The Deadweight Loss Of Monopoly

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The Deadweight Loss of a Monopoly

To have a monopoly firm is often very beneficial for the monopolist, who can make a profit, but it is negative for society. In that point MC = D. The marginal cost is the cost of the last produced unit, and the demand is the consumers’ corresponding valuation of that unit. At point a, the cost of producing the last unit and the valuation of that unit are the same. To the left of that point, the consumers’ valuation is higher than the cost of producing additional units. Society therefore loses production of goods that cost less than what they are worth, according to the consumers’ valuation. Then the quantity that the monopolist produces cannot be efficient. The deadweight loss that arises corresponds to the dark grey triangle in the figure.
Let us look closer at the consequences. In Figure 11.2, we have drawn the supply curve, i.e. the MC curve. (Remember that the supply curve of a firm corresponds to the part of the MC curve that is above the average cost.) Furthermore, we have drawn the demand curve, D, and the marginal revenue curve, MR. Under perfect competition, equilibrium had been reached
at the price pC and the quantity QC, but in a monopoly market, equilibrium is reached at the price pM and the quantity QM. The producer surplus (PS) in a monopoly market corresponds to the area B + D, and the consumer surplus (CS) corresponds to the area A. The social surplus will therefore be A + B + D. If the market had been perfectly competitive instead, PS had been D + E while CS had been A + B + C and the social surplus A + B + C + D + E.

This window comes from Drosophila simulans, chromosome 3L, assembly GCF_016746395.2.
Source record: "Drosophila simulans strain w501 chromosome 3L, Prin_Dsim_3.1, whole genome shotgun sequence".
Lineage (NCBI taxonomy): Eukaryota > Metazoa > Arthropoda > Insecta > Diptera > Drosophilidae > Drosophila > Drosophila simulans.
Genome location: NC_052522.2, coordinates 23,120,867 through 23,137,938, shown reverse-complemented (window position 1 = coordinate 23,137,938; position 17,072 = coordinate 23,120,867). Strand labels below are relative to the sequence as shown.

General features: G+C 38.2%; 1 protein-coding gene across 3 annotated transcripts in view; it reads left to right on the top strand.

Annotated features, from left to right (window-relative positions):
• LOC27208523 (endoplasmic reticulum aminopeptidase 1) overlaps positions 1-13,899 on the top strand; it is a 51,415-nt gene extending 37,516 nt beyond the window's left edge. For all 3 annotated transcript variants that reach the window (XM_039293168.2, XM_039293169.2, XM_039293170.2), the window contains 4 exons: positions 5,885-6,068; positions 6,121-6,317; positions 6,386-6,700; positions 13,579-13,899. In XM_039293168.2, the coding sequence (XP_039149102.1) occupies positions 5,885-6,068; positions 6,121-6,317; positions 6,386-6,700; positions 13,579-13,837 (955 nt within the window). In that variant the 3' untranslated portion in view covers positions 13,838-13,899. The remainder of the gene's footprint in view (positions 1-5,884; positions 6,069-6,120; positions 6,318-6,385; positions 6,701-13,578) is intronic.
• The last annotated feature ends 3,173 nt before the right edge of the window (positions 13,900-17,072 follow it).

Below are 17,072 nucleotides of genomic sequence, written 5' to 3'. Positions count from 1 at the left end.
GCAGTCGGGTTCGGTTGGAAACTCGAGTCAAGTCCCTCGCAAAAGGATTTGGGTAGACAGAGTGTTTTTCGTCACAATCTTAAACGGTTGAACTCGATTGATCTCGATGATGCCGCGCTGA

In other words, society, particularly the consumers, loses utility: The deadweight loss is C + E. The monopolist, on the other hand, will lose if competition is increased. Note that the monopoly is not efficient, It would have been possible to produce the quantity QC to the price pC and then compensate the firm by transferring the area B back from the consumers. The consumers would still get an increase in utility corresponding to the area C (they would now get A + C), and the producers would get an increase in utility corresponding to the area E (they would now get B + D + E). No group would lose anything. Therefore, the monopoly does not fulfill the Pareto criterion.


Ways to Reduce Market Power

To reduce the negative impact on society, governments often try to limit themarket power of monopolists. Some popular measures include

  • Price regulations. If it can be known what the market price would have been under perfect competition, or if the cost of production is known, the government can decide on a price ceiling at that price. Thereby, the equilibrium point is moved to the optimal point from society’s viewpoint. It is, however, very difficult to estimate the optimal price.
  • Increase competition. If the monopoly has been created through political decisions, the regulation can be changed.

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